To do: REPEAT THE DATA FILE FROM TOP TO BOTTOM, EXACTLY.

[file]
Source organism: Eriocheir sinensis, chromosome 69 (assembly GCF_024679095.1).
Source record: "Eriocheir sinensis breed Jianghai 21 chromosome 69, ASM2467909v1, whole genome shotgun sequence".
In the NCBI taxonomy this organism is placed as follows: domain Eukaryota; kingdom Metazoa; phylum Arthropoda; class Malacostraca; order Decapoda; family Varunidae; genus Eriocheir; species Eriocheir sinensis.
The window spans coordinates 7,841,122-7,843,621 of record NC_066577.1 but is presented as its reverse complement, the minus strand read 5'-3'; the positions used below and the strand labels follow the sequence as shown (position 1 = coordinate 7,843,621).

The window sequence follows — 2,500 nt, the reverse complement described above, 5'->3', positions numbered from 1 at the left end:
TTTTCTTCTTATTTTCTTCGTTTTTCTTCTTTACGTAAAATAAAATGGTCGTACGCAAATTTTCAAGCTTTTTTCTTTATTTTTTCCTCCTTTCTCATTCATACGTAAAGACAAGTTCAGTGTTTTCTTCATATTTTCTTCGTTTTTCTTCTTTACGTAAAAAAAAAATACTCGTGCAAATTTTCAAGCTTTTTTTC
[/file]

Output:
Source organism: Eriocheir sinensis, chromosome 69 (assembly GCF_024679095.1).
Source record: "Eriocheir sinensis breed Jianghai 21 chromosome 69, ASM2467909v1, whole genome shotgun sequence".
In the NCBI taxonomy this organism is placed as follows: domain Eukaryota; kingdom Metazoa; phylum Arthropoda; class Malacostraca; order Decapoda; family Varunidae; genus Eriocheir; species Eriocheir sinensis.
The window spans coordinates 7,841,122-7,843,621 of record NC_066577.1 but is presented as its reverse complement, the minus strand read 5'-3'; the positions used below and the strand labels follow the sequence as shown (position 1 = coordinate 7,843,621).

The window sequence follows — 2,500 nt, the reverse complement described above, 5'->3', positions numbered from 1 at the left end:
TTTTCTTCTTATTTTCTTCGTTTTTCTTCTTTACGTAAAATAAAATGGTCGTACGCAAATTTTCAAGCTTTTTTCTTTATTTTTTCCTCCTTTCTCATTCATACGTAAAGACAAGTTCAGTGTTTTCTTCATATTTTCTTCGTTTTTCTTCTTTACGTAAAAAAAAAATACTCGTGCAAATTTTCAAGCTTTTTTTC